Those of you that have travelled in Northern France, or even just know a little about Monet will have been able to guess exactly where we went next. Midway between Rouen and Paris (our next stop), on the tree lined banks of the Seine, lies the little village of Giverny, and in Giverny you will find Monet’s house and gardens.
If you think of Monet’s work, I’m certain that the images that popped up in your mind included at least one of his waterlilies. They’re emblazoned across notepads, t-shirts and umbrellas the world over and the vast canvases he painted of them that now hand in the Musee d’Orangeries in Paris are arguably his most famous work. Well, this is where the waterlilies grew, and this is where he was when he painted them.
It was one of the most beautiful days of our trip, warm and sunny but not humid or sweltering, and even just strolling along to the entrance we could hear the stream running beside us and we had the feeling that this was going to be somewhere very special.
It didn’t disappoint. Giverny is now firmly on my list of homes and gardens that I would move into in a heartbeat. For the record, Coleton Fishacre remains top of that list, but only just.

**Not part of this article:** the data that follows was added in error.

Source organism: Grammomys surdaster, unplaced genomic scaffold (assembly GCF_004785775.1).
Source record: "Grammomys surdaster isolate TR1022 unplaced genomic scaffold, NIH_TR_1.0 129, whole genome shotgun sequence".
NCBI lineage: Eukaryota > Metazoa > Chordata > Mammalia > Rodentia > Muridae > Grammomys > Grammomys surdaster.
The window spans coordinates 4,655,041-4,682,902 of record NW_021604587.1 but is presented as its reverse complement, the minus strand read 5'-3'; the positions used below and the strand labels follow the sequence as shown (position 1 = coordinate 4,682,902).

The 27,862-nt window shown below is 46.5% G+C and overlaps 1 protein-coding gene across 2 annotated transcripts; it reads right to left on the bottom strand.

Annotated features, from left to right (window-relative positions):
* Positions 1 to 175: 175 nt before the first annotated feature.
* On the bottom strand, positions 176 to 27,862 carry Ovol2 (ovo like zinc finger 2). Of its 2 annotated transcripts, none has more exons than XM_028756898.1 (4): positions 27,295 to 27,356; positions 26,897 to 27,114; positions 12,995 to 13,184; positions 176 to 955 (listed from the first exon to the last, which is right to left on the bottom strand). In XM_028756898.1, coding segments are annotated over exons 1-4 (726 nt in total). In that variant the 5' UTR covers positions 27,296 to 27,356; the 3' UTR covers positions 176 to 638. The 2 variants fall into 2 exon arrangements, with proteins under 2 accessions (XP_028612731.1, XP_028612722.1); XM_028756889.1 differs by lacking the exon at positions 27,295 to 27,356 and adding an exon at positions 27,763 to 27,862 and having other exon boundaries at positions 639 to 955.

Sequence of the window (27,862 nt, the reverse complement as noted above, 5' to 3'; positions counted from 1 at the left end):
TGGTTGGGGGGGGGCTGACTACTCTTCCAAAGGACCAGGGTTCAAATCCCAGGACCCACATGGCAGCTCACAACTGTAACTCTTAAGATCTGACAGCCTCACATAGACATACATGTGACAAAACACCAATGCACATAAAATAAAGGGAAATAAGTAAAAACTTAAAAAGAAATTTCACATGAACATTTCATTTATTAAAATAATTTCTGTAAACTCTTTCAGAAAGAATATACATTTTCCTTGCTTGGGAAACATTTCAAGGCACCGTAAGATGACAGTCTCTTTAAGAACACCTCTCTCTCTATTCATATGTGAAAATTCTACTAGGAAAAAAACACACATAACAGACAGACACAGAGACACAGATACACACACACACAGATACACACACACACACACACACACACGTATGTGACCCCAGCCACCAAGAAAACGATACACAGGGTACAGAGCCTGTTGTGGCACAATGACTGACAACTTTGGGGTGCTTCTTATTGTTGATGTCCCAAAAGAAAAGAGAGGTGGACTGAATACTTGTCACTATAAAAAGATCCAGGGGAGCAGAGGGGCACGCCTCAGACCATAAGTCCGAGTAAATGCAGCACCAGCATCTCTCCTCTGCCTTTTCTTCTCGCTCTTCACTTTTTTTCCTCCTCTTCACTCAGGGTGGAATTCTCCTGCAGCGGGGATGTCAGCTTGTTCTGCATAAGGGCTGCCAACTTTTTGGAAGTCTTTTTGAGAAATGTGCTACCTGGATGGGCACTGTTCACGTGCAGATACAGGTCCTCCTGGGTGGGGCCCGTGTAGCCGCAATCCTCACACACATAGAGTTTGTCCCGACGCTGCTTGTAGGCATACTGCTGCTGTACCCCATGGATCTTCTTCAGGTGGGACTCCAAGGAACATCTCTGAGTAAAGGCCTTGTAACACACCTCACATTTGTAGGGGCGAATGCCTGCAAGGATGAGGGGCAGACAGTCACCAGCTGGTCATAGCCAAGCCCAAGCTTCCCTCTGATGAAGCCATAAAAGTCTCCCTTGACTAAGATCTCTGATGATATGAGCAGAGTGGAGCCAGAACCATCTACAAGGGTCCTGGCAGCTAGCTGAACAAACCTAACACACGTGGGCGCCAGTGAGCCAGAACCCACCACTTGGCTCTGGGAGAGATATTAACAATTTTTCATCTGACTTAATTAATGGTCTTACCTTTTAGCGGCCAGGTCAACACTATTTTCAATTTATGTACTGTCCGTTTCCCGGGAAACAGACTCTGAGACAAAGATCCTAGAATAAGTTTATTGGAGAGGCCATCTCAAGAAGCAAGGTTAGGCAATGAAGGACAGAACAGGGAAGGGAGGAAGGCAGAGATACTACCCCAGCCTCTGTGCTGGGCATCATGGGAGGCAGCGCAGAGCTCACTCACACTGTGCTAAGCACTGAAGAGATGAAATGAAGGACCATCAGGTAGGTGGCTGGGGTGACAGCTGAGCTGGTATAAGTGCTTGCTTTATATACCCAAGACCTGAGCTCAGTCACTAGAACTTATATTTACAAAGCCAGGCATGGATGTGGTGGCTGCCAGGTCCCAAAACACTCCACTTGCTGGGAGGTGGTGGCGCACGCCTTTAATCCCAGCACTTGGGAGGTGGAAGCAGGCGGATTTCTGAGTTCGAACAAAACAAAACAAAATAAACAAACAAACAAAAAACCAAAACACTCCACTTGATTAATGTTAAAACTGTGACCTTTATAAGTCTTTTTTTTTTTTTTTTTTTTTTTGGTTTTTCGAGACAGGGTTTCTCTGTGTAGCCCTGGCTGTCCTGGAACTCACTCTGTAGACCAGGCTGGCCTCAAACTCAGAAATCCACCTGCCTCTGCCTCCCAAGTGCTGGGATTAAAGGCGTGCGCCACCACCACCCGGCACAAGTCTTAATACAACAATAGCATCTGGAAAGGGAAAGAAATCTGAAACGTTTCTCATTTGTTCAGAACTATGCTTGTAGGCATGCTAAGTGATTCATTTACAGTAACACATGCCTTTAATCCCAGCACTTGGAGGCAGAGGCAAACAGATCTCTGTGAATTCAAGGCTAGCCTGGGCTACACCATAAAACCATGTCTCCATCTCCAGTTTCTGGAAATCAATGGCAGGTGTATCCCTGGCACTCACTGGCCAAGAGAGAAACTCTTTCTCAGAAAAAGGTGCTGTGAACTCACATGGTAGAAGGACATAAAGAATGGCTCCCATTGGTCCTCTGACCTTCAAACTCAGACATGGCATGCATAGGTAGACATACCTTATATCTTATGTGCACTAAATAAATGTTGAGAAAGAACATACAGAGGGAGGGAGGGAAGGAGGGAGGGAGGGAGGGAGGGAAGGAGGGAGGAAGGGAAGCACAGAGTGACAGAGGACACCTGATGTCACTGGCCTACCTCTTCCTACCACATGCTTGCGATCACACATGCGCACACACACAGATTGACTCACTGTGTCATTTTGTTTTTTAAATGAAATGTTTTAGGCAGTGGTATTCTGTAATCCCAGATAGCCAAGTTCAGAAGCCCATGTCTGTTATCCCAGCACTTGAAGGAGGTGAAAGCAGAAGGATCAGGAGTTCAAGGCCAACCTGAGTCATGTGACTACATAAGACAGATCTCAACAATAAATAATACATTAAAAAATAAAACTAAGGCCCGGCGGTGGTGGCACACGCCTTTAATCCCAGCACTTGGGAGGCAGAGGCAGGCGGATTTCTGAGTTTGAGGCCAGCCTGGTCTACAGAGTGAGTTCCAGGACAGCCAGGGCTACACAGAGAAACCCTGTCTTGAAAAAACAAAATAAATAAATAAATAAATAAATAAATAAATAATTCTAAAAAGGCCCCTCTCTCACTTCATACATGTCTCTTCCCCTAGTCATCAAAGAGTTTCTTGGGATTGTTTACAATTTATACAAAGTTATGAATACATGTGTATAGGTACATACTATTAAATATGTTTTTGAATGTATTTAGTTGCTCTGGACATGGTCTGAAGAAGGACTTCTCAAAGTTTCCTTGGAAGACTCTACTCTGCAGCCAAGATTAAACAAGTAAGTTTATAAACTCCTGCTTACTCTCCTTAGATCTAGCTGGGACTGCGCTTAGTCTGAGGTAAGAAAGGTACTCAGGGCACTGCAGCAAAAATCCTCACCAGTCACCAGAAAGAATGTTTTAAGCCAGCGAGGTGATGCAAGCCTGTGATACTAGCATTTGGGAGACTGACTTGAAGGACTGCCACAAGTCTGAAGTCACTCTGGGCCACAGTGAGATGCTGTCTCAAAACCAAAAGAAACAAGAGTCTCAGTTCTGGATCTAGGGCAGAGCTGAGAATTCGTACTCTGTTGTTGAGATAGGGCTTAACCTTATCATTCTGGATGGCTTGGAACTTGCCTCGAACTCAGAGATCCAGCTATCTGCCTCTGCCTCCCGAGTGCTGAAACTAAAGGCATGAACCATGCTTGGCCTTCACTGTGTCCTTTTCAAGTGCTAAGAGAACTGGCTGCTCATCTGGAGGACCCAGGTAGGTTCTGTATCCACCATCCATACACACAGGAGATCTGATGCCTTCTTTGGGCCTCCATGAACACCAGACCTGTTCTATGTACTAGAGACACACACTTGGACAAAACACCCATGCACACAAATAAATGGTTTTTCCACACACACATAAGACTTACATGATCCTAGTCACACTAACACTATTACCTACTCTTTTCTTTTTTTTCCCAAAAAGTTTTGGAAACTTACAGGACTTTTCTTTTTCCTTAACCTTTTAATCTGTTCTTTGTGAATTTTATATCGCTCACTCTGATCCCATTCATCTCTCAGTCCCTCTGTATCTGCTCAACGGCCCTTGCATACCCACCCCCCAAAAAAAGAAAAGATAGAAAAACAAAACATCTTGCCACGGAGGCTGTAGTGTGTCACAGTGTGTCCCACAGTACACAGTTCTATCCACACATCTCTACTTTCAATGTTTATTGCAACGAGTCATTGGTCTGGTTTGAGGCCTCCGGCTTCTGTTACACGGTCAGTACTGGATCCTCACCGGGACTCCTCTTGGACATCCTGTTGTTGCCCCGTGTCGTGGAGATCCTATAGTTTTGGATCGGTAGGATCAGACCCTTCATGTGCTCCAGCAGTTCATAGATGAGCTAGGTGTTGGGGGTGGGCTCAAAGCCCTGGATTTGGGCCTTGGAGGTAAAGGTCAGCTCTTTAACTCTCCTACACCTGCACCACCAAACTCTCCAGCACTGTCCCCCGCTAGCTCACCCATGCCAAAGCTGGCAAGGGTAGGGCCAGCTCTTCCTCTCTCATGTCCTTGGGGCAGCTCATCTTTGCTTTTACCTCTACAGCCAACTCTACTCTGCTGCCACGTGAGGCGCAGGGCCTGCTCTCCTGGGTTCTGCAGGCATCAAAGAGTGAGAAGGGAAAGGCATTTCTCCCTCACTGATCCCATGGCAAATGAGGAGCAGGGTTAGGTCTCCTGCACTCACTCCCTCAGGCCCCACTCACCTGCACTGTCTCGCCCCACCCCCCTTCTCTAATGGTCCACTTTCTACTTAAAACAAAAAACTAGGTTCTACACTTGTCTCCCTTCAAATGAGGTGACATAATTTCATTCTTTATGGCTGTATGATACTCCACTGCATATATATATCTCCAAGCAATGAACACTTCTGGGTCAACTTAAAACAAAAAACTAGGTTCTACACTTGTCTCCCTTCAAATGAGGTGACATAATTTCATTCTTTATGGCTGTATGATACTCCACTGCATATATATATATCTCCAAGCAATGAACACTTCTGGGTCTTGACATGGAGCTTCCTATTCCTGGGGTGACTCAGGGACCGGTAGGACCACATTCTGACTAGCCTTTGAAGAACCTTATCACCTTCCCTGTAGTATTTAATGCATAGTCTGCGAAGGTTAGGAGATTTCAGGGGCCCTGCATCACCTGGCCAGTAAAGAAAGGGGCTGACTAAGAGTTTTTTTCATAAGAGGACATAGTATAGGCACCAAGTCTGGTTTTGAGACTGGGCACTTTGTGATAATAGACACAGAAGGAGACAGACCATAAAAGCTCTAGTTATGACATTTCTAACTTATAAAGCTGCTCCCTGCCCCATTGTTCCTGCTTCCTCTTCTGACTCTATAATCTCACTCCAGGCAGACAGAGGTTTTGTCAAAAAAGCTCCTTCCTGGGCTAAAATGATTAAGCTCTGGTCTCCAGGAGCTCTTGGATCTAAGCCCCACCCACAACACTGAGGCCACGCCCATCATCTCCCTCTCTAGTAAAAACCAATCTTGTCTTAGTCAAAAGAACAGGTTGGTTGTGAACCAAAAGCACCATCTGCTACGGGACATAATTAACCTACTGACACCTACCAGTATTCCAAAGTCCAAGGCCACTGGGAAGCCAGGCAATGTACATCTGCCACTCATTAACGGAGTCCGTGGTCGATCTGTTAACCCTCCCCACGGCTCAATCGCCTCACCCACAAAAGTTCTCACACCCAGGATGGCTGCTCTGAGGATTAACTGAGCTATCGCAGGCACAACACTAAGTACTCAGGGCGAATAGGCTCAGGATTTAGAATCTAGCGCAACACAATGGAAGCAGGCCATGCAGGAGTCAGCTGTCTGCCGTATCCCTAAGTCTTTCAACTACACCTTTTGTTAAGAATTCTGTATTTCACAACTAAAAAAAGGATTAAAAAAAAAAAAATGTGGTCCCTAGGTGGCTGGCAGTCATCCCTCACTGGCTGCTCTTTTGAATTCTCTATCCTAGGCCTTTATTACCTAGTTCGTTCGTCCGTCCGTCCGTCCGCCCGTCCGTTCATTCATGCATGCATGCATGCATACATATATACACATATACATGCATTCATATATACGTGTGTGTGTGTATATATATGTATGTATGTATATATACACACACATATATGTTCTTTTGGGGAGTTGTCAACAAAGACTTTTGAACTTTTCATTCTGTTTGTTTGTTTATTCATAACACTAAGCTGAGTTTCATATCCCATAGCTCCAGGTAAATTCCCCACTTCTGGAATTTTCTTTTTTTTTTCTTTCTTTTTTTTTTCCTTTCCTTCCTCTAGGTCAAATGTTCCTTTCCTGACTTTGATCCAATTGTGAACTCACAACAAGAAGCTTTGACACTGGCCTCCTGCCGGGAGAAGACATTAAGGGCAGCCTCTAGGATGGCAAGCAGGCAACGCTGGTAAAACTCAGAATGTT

We entered by the garden gate and headed straight for the subway back under the road and down to the water gardens. As you come up the steps the arrows take you around the back of the garden, along past the stream and a thick cordon of bamboo rustling in the breeze. There were bridges for the girls to stomp across, bushes for them to hide behind and a path for them to skip along, and for H and I an immediate feeling of tranquility. It might be the bamboo, it might have been the noise of the stream, or that the water was just so clear, or it could have been magic.
The visitor layout is designed so that you come around a corner, step forward under the arch, and there before you is the lily pond. And because even on on Monday morning the gardens were already filling up, it wasn’t until we stepped forward that we truly saw it for the first time.